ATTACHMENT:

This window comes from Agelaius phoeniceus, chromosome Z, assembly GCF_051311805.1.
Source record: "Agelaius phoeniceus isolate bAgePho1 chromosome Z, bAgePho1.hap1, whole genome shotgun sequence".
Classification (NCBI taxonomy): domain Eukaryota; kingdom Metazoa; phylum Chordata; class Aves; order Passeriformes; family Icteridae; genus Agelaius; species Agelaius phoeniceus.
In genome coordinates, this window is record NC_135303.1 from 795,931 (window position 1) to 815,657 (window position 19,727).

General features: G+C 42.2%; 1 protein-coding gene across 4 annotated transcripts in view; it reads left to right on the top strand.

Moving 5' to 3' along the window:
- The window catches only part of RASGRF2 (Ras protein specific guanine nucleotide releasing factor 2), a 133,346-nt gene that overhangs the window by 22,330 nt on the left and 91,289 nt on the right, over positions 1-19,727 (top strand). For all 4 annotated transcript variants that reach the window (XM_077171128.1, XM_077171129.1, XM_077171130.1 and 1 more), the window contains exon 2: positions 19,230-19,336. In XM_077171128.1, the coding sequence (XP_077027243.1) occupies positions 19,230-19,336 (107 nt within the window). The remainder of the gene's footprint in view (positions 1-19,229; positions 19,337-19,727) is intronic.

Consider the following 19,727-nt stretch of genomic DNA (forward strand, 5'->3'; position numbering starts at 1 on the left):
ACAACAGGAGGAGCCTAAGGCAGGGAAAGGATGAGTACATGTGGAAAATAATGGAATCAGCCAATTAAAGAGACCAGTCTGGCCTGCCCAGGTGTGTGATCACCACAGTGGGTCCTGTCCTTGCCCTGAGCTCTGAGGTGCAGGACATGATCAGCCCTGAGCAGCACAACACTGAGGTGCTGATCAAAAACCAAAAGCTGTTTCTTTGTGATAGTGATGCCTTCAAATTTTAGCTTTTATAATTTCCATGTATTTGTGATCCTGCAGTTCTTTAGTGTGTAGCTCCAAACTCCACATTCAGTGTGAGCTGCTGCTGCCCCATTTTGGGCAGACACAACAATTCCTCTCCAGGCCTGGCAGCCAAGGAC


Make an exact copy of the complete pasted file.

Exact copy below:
This window comes from Agelaius phoeniceus, chromosome Z, assembly GCF_051311805.1.
Source record: "Agelaius phoeniceus isolate bAgePho1 chromosome Z, bAgePho1.hap1, whole genome shotgun sequence".
Classification (NCBI taxonomy): domain Eukaryota; kingdom Metazoa; phylum Chordata; class Aves; order Passeriformes; family Icteridae; genus Agelaius; species Agelaius phoeniceus.
In genome coordinates, this window is record NC_135303.1 from 795,931 (window position 1) to 815,657 (window position 19,727).

General features: G+C 42.2%; 1 protein-coding gene across 4 annotated transcripts in view; it reads left to right on the top strand.

Moving 5' to 3' along the window:
- The window catches only part of RASGRF2 (Ras protein specific guanine nucleotide releasing factor 2), a 133,346-nt gene that overhangs the window by 22,330 nt on the left and 91,289 nt on the right, over positions 1-19,727 (top strand). For all 4 annotated transcript variants that reach the window (XM_077171128.1, XM_077171129.1, XM_077171130.1 and 1 more), the window contains exon 2: positions 19,230-19,336. In XM_077171128.1, the coding sequence (XP_077027243.1) occupies positions 19,230-19,336 (107 nt within the window). The remainder of the gene's footprint in view (positions 1-19,229; positions 19,337-19,727) is intronic.

Consider the following 19,727-nt stretch of genomic DNA (forward strand, 5'->3'; position numbering starts at 1 on the left):
ACAACAGGAGGAGCCTAAGGCAGGGAAAGGATGAGTACATGTGGAAAATAATGGAATCAGCCAATTAAAGAGACCAGTCTGGCCTGCCCAGGTGTGTGATCACCACAGTGGGTCCTGTCCTTGCCCTGAGCTCTGAGGTGCAGGACATGATCAGCCCTGAGCAGCACAACACTGAGGTGCTGATCAAAAACCAAAAGCTGTTTCTTTGTGATAGTGATGCCTTCAAATTTTAGCTTTTATAATTTCCATGTATTTGTGATCCTGCAGTTCTTTAGTGTGTAGCTCCAAACTCCACATTCAGTGTGAGCTGCTGCTGCCCCATTTTGGGCAGACACAACAATTCCTCTCCAGGCCTGGCAGCCAAGGAC